Software Review


March 18, 2001

Sonicfire Pro
Soundtrack Creation For All Your Production Needs
Review by Ned Soltz

Sonicfire Pro
Sonic Desktop
$349/$499 depending upon bundle
$99 upgrade from SmartSound or Adobe Premiere 6 Quicktracks
Additional Audio Palettes 22K/16 bit $69; 44K/16 bit $129
Mac and PC Versions Available


Any producer can tell you that the right audio tracks can make the difference between a run of the mill production and an attention-getting, knock-out finished product. But, oh that quest for just the right piece of royalty-free stock music... There are volumes of great tracks out there requiring hours of listening and often trial and error import into the video. And with stock tracks coming in fixed lengths like 10 or 30 or 60 sec, well there you are trying to shoe-horn 12 sec 14 frames of video into the absolutely perfect 10 sec track that took three days to find.

Sonic Desktop has the product line to simplify the process of finding, editing and scoring video with seemless integration of QuickTime, MPEG, or AVI formats. Actually, Sonicfire Pro represents the next generation of intelligent track creation building on the strengths of the company's original product SmartSound for Multimedia. An upgrade path is available for SmartSound users while SmartSound for Multimedia will continue to be offered at $199 for those who do not require the added features of Sonicfire Pro. Video editors, however, will unquestionably wish to upgrade their SmartSound or invest in the more expensive yet more robust Sonicfire Pro.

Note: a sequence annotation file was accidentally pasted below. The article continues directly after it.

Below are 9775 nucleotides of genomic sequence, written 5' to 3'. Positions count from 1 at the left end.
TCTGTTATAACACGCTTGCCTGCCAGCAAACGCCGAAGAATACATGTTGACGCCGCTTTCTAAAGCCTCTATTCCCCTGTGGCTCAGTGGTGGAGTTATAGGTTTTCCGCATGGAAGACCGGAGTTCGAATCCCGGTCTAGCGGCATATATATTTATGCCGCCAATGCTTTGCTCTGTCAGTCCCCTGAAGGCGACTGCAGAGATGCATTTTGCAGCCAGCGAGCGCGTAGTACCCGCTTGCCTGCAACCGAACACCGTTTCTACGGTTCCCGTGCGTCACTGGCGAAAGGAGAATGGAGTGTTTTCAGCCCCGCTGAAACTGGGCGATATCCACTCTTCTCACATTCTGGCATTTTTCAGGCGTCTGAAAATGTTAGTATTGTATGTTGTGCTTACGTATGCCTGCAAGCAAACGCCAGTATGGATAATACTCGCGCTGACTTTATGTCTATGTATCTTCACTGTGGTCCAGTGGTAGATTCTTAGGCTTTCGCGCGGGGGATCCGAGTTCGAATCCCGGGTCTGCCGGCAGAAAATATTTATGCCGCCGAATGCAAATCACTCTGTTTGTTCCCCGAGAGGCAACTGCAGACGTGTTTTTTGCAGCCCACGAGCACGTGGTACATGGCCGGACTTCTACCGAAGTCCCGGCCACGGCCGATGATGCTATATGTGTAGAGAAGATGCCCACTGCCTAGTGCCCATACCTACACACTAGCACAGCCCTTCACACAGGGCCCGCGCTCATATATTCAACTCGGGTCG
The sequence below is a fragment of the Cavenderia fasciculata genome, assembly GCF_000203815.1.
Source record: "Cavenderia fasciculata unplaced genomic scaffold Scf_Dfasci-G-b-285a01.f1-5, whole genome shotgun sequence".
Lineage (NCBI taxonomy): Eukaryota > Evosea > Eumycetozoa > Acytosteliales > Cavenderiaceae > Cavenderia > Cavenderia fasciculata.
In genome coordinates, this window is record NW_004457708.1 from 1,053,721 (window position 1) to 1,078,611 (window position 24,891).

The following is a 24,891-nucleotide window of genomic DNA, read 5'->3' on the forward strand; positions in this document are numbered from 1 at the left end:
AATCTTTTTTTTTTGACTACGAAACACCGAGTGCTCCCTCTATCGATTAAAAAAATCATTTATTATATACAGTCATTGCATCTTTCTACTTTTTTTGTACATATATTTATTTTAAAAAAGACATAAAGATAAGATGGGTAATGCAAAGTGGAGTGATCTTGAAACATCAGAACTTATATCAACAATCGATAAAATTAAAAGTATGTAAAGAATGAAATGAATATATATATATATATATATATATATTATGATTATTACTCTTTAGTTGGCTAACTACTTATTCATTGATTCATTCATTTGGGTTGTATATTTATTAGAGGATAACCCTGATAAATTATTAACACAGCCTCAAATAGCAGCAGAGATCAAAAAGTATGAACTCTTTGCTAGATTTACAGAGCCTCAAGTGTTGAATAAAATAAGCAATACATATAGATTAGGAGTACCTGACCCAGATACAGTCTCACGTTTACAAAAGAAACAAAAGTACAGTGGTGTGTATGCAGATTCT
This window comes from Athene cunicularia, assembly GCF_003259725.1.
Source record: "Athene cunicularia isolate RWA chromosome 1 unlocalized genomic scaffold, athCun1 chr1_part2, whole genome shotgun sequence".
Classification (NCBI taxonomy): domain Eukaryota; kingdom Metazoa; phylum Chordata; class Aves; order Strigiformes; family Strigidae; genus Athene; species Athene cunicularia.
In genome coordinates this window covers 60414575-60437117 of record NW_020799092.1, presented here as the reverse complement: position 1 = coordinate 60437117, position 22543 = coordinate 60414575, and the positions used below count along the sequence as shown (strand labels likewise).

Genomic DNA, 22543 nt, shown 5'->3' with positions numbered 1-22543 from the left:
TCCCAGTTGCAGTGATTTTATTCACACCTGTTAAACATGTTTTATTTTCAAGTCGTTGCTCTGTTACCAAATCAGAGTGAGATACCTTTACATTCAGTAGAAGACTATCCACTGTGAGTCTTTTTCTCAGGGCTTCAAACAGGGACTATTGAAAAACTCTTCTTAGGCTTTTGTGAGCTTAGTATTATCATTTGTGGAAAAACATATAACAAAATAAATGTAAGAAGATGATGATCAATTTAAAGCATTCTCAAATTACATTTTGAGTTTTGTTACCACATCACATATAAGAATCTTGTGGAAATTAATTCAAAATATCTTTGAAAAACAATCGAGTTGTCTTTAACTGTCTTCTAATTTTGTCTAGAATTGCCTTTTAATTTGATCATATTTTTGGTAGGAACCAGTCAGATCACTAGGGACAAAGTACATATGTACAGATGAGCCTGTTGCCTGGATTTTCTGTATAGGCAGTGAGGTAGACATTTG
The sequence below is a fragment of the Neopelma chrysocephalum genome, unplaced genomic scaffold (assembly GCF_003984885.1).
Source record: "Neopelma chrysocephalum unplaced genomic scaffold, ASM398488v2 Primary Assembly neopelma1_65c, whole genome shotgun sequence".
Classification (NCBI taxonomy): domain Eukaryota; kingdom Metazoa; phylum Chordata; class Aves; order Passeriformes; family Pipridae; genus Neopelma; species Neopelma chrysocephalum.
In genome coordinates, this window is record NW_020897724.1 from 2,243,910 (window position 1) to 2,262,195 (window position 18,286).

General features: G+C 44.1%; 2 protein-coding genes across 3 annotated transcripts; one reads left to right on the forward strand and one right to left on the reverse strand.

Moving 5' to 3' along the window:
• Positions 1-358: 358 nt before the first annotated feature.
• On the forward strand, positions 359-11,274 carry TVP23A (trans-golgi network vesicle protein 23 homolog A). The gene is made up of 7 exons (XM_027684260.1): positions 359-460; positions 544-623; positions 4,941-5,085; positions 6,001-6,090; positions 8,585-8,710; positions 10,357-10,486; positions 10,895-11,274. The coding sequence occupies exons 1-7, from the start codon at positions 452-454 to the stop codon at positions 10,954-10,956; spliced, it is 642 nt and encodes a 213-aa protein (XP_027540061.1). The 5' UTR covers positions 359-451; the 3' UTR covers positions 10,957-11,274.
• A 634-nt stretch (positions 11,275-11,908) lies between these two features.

The uniqueness of the Sonic Desktop products lies in the way in which music is constructed. Rather than a scored track, the Sonic Desktop family of products is based around the concept of Audio Palettes. Currently over 30 volumes of fully orchestrated music, and several volumes of assorted sound effects, Sound Palettes, have been released. Each of the Audio Palette CDs contain a number of royalty free musical tracks all centered around a specific theme, e.g. Maximum Action, Narration Backdrops, Attention Grabbers, etc. These themes, in turn, are actually constructed of blocks of orchestration which the user can manipulate or which the program can automatically score to produce a number of possible arrangements. New Audio Palettes are released every 6 weeks or so and Sonic Desktop generally brings them out at a reduced introductory price. They also offer a subscription service with the ability to return for credit any volume you chose not to purchase.

Sonic Fire Pro allows import of a reduced-size but full motion movie which then can be played and markers inserted at points where music is desired. Then, using one of several ways of bringing audio into the soundtrack, a musical track can be created conforming to exactly the length the editor desires. Then, export the audio track in any one of a variety of file formats (.aif, .wav, dv audio) and bring it into your favorite NLE application or export an entire QuickTime movie which incorporates the track. Since the underlying architecture here is QuickTime, the user can export that movie in any export format supported by QuickTime or whose CODEC has been installed on the userŐs system. The wide range of formats available assure cross platform Mac/PC utilization of files.

Audio Palettes are available in two sampling rates- 22K 16 bit stereo and 44K 16 bit stereo. Those producing strictly for Web output could get by with 22K files. And while 22K files imported into a sequence in any NLE product would sample upward to the bit rate of the sequence, they certainly would not have the depth of 44K files. So, those producing for tape output are definitely advised to stay with 44K palettes. If you are exporting 44.1K audio and import those files into a 4K sequence, note that the underlying QuickTime architecture will automatically resample the audio to 48K. There will be no loss of quality or audio popping unlike what might occur if QuickTime must resample 32K audio to 4K.